Hot Chile Pepper Health: Red Hot Sauce

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<p>Just two ingredients make up a basic hot sauce–peppers and vinegar. From this point, you can let your imagination take over and create a variety of sauces. Try adding pineapple, mango, papaya and lime juice for a sweet and spicy Caribbean sauce. Toss in some tomatoes and onions for a south-of-the-border twist. Add onion, garlic and ginger for a sizzling sambal. Or keep it simple for a sauce to rival any in the grocery store.</p>
<p>For the best results, always use fresh peppers–whichever variety is available in your market or garden. Avoid using canned chile peppers because salt is used in the canning process. Chile peppers can be serious eye, skin and respiratory irritants, so work in a well-ventilated area and always wear plastic gloves.</p>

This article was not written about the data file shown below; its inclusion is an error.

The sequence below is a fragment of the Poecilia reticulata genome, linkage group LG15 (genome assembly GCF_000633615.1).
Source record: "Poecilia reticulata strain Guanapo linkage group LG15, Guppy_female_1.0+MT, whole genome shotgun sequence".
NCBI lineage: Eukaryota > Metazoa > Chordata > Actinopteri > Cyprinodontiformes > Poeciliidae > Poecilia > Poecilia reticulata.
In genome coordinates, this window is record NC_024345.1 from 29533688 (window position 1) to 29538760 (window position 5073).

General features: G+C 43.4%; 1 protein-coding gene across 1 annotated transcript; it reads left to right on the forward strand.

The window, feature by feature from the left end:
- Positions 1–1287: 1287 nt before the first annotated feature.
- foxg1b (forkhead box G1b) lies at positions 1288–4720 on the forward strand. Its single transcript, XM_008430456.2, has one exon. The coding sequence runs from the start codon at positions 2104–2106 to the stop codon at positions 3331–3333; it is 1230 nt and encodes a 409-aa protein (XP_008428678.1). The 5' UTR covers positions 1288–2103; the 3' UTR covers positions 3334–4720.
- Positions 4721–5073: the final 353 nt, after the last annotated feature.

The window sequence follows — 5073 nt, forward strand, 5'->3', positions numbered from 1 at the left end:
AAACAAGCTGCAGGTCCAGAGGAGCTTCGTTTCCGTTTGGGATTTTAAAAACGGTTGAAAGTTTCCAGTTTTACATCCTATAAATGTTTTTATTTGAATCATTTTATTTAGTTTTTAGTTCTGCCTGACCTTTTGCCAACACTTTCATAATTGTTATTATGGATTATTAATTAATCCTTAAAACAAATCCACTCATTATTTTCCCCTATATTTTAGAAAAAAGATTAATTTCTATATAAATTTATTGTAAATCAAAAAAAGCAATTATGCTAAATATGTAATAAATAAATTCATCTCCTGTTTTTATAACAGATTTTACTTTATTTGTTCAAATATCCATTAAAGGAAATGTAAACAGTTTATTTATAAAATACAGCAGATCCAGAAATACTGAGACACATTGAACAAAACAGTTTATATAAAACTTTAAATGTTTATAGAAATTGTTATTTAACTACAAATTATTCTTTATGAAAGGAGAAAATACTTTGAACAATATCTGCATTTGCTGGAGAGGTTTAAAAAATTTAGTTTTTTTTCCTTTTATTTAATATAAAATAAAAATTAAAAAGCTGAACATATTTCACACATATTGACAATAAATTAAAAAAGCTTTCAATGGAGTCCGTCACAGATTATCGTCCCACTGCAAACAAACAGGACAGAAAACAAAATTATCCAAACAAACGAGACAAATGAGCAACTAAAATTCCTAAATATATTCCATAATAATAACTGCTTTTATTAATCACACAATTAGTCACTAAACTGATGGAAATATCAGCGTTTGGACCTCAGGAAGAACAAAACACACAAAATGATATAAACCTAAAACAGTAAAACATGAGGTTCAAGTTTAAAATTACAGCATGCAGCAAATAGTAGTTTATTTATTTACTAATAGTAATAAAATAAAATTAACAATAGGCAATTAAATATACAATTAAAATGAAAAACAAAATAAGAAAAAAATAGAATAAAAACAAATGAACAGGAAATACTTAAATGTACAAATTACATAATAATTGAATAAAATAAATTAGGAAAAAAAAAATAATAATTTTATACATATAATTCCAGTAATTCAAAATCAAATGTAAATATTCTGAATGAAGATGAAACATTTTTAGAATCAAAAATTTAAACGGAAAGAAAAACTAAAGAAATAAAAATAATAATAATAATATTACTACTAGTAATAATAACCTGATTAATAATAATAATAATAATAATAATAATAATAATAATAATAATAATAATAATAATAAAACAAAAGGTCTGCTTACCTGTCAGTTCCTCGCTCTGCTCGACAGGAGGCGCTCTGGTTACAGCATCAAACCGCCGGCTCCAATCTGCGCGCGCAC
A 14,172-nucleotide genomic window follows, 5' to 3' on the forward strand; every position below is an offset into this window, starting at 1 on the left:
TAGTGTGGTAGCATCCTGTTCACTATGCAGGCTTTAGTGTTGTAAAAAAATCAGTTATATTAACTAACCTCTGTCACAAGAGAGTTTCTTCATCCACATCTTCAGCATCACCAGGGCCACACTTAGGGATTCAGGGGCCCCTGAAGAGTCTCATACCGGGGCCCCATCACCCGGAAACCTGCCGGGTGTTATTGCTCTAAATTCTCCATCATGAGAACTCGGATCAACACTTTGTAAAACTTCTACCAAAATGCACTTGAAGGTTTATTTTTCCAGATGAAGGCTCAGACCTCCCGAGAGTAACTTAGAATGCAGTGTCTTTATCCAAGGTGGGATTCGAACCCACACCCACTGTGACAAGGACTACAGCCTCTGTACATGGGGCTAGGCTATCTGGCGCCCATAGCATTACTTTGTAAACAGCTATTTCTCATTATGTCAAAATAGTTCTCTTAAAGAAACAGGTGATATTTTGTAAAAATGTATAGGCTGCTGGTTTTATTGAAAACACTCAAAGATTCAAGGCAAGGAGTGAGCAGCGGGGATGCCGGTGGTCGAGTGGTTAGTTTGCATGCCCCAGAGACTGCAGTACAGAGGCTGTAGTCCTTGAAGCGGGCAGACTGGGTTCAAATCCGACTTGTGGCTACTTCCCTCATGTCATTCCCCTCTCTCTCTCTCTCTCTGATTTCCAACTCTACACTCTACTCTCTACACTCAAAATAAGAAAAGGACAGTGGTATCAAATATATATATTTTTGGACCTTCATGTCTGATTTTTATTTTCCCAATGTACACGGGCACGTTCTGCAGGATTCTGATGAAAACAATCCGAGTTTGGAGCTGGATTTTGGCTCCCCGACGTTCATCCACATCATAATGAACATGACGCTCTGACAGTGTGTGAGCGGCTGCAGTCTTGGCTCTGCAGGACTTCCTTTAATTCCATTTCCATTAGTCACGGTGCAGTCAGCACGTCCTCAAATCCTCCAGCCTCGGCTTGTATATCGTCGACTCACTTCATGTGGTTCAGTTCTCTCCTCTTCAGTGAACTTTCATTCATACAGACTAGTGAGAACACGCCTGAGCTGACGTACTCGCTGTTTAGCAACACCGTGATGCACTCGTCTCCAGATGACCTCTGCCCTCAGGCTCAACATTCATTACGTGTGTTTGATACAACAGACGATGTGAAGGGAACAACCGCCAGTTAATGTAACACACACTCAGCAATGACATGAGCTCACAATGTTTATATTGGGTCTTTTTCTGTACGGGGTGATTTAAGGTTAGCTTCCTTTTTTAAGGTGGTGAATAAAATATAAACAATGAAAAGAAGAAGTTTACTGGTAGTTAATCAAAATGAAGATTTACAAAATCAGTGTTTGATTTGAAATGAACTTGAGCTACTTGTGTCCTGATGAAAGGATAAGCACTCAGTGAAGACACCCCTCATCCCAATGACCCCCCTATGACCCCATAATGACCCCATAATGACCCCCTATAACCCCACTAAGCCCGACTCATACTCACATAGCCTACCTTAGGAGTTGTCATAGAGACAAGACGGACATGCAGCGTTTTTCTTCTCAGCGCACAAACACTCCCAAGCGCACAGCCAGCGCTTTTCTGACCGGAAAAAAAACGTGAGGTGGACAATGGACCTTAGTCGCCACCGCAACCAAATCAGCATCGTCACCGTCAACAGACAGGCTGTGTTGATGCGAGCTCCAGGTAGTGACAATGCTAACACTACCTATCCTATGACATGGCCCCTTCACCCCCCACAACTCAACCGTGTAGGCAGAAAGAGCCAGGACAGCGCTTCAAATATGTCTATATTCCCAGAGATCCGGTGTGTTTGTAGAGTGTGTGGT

<li>3 cups distilled white vinegar</li>
<li>2 pounds peppers (ancho, habanero, jalapeño, passilla or serrano), seeded and coarsely chopped</li>
<li>2 teaspoons salt (optional)</li>
<li>Combine the ingredients in a saucepan and bring to a boil. Reduce heat and simmer for 5 minutes. Remove from heat and cool slightly.</li>
<li>Process in a blender or food processor until smooth. Pour into glass canning jars and cap tightly.</li>
<li>Store in the refrigerator and use for up to two months, or freeze for later use. Note: The intensity of this sauce increases as it ages.</li>
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<em>Kim Erickson writes on natural health and environmental issues and is the author of</em> Drop Dead Gorgeous: Protecting Yourself from the Hidden Dangers of Cosmetics<em> (Contemporary Books 2002).</em>
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<strong>Hot Chile Pepper Health</strong>

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